Vilsack says he's cool with bringing back U.S. COOL, if it's WTO compliant


Not only is Tom Vilsack set to return as U.S. secretary of agriculture, he’s also open to bringing back U.S. country-of-origin labelling (COOL) for beef and pork; but only if it doesn’t lead to retaliation from trading partners, such as Canada, under World Trade Organization (WTO) rules.

Vilsack, who was ag secretary when the Obama administration fought to maintain and later repealed COOL after a lengthy WTO challenge by Canada and Mexico, was asked about re-implementing the mandatory labelling regime during his Senate confirmation hearing held on Tuesday (Groundhog Day, appropriately, for those of you who feel like you’ve seen this before).

“I’m happy to work with you and your staff on anything that would allow us to advance country-of-origin labeling,” he said, responding to South Dakota Senator John Thune. “If there’s a way to get it WTO-compliant, I would be more than happy to work with you and look forward to that.”

While showing support for the concept, he stressed the need for it to fit within the United States’ WTO obligations.

“If it’s the same policy as it was four years ago when I left, the answer is no,” Vilsack told Nebraska Senator Deb Fischer.

“I’m absolutely willing to listen to anybody and everybody who’s got an idea how we can circumvent or get to a point where the WTO doesn’t slap it down, that creates retaliatory impacts on American agriculture,” he noted. “I’m frank to say I need help in that respect. We can ignore the WTO, but then we get the retaliation, and that’s just not a good situation.”

Mandatory COOL was first implemented in the U.S. in 2008, and was repealed in December 2015 after the WTO’s dispute settlement body ultimately agreed with the Canadian and Mexican governments and livestock sectors argument that the labelling requirements discounted non-U.S. born cattle and pigs. After spending more than six years exhausting all dispute settlement options through the WTO, Canada and Mexico were on the verge of implementing US$1 billion in WTO-approved tariffs on American exports to make up for damages caused by the labelling rules.

Fast forward just over five years, and Canada still retains the legal right to implement those retaliatory tariffs if the U.S. reintroduces a similar COOL requirement, explains Dennis Laycraft, general manager of the Canadian Cattlemen’s Association. The CCA, together with the Canadian Pork Council, led the Canadian livestock industry’s effort to end mandatory U.S. COOL.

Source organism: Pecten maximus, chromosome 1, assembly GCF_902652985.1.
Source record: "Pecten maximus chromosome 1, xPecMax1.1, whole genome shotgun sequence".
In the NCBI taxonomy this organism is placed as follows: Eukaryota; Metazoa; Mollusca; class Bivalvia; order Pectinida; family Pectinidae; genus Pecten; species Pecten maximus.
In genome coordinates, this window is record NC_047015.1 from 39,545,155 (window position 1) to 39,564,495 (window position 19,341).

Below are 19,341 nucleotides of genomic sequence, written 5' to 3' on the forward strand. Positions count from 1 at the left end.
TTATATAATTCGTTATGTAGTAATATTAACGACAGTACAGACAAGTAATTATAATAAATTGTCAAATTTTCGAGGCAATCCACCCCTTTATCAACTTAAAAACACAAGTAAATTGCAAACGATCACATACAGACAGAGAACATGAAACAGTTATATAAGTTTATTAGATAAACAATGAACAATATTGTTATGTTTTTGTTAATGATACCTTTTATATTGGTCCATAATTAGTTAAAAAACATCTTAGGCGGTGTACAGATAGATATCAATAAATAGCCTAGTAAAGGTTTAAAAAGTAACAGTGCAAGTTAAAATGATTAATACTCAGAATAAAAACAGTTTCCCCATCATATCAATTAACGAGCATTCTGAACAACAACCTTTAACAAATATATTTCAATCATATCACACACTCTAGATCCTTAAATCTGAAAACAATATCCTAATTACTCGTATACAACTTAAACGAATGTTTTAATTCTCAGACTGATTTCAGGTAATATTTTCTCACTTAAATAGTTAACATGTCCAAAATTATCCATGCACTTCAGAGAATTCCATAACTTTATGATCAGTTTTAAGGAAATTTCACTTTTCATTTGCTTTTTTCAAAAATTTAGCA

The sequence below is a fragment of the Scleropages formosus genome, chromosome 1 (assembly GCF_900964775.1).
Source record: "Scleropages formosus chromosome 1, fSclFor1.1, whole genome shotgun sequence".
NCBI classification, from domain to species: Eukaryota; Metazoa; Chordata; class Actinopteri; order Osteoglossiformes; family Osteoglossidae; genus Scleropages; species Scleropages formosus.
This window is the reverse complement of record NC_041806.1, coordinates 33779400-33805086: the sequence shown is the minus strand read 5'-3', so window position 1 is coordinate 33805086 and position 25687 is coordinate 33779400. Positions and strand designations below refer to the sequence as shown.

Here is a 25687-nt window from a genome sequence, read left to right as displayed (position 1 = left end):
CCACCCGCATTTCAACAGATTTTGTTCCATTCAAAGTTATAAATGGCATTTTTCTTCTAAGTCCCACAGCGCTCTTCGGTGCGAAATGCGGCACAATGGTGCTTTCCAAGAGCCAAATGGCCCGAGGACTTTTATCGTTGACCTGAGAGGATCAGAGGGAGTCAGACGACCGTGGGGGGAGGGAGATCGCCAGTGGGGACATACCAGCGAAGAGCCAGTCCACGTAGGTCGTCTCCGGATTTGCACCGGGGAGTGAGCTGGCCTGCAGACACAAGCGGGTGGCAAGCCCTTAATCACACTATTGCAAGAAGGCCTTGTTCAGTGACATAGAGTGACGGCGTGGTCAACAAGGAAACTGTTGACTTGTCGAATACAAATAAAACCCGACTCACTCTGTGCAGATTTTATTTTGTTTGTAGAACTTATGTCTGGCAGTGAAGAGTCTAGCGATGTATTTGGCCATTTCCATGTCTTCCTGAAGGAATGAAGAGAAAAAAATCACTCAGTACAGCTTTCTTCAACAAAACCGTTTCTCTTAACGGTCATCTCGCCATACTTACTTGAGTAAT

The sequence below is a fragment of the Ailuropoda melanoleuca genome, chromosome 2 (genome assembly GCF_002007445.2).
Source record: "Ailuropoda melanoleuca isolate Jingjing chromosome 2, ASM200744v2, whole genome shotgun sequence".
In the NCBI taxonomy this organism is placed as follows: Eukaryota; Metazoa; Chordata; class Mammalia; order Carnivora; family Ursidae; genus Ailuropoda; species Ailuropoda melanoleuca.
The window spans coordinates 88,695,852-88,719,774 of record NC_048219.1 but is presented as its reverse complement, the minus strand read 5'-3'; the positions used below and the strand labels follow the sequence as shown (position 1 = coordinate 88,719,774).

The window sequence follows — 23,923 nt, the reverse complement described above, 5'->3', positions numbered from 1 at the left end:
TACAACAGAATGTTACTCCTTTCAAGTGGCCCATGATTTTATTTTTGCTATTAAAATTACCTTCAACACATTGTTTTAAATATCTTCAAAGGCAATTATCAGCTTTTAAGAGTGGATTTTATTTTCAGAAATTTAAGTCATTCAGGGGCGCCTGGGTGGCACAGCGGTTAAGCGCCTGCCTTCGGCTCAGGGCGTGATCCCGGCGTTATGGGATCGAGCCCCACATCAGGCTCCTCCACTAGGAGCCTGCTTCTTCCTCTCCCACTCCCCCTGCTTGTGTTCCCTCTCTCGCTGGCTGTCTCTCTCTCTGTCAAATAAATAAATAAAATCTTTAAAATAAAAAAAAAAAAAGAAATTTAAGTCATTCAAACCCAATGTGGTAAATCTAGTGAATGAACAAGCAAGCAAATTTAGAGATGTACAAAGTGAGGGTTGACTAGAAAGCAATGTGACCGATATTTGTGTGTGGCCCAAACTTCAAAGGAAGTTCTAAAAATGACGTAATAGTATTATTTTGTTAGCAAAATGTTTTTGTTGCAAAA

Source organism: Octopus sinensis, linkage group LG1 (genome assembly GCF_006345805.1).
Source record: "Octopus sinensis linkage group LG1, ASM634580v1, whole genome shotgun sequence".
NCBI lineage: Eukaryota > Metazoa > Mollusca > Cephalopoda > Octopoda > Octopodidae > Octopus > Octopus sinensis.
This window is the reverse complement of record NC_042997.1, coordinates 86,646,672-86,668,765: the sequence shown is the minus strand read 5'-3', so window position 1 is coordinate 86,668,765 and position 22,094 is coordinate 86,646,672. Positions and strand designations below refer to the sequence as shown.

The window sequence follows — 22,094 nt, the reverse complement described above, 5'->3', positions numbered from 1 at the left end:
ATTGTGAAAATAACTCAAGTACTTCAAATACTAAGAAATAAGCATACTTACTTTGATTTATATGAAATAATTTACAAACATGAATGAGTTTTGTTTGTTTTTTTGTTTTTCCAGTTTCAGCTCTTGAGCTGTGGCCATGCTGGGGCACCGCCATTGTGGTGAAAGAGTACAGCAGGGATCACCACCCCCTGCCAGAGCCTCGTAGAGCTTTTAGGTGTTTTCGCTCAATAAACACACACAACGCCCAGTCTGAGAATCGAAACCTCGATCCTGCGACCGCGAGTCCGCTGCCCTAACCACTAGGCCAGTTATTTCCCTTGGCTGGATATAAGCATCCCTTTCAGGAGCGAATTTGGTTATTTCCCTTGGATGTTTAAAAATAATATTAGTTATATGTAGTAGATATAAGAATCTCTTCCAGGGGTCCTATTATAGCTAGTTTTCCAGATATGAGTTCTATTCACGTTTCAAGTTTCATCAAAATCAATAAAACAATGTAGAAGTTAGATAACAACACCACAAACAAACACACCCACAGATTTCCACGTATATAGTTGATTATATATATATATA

“Canada can legally retaliate with over $1 billion in duties,” says Laycraft, responding to Vilsack’s comments in the Senate confirmation hearing on Tuesday. “It is important to note that the legal burden now has shifted to where the United States must prove that any new measure complies with the WTO. The duties would legally remain in place while the dispute is being adjudicated.”

While President Biden has talked about rebuilding the United States’ relationship with the WTO, the multilateral trade institution’s dispute settlement process is still in shambles, with the U.S. holding up appointments of judges to key panel positions.

Vilsack’s nomination, meanwhile, received unanimous approval from the Senate agriculture committee on Tuesday, virtually guaranteeing approval from the full Democrat-controlled Senate.

You can watch Vilsack’s Senate confirmation hearing here.

Related: Have Democrats played Canada as a political pawn for four years?

A COOL Timeline:

May 13, 2002 — The 2002 U.S. Farm Bill becomes law, requiring retailers to inform consumers of the country of origin for perishable agricultural commodities.

June 2002 — Canadian hog sector representatives distribute pamphlets opposing COOL at the World Pork Expo in Iowa.

2003 and 2005 —Implementation of mandatory COOL for cattle and hogs is delayed.

June 18, 2008 — The 2008 U.S. Farm Bill becomes law, maintaining the 2002 Farm Bill mandate to implement COOL.

August 1, 2008 — The US Department of Agriculture’s interim rule for COOL is published.

September 24, 2008 — Shaun Haney publishes the first post on

September 30, 2008 — The interim rule for COOL takes effect. Canadian cattle and hog values are discounted and exports drop as U.S. packers begin to segregate animals to meet the labeling requirements. Rather than tracking Canadian cattle and pigs, U.S. meat packing companies refuse to accept them — COOL Rears Its Ugly Head.